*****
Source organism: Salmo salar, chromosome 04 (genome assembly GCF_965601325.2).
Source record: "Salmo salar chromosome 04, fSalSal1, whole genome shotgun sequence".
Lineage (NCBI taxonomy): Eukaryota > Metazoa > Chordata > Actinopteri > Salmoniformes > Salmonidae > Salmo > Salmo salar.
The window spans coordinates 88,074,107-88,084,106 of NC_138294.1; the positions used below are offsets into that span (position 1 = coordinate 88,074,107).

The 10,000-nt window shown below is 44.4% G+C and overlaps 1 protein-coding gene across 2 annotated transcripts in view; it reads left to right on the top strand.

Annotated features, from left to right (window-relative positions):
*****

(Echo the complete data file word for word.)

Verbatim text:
Source organism: Salmo salar, chromosome 04 (genome assembly GCF_965601325.2).
Source record: "Salmo salar chromosome 04, fSalSal1, whole genome shotgun sequence".
Lineage (NCBI taxonomy): Eukaryota > Metazoa > Chordata > Actinopteri > Salmoniformes > Salmonidae > Salmo > Salmo salar.
The window spans coordinates 88,074,107-88,084,106 of NC_138294.1; the positions used below are offsets into that span (position 1 = coordinate 88,074,107).

The 10,000-nt window shown below is 44.4% G+C and overlaps 1 protein-coding gene across 2 annotated transcripts in view; it reads left to right on the top strand.

Annotated features, from left to right (window-relative positions):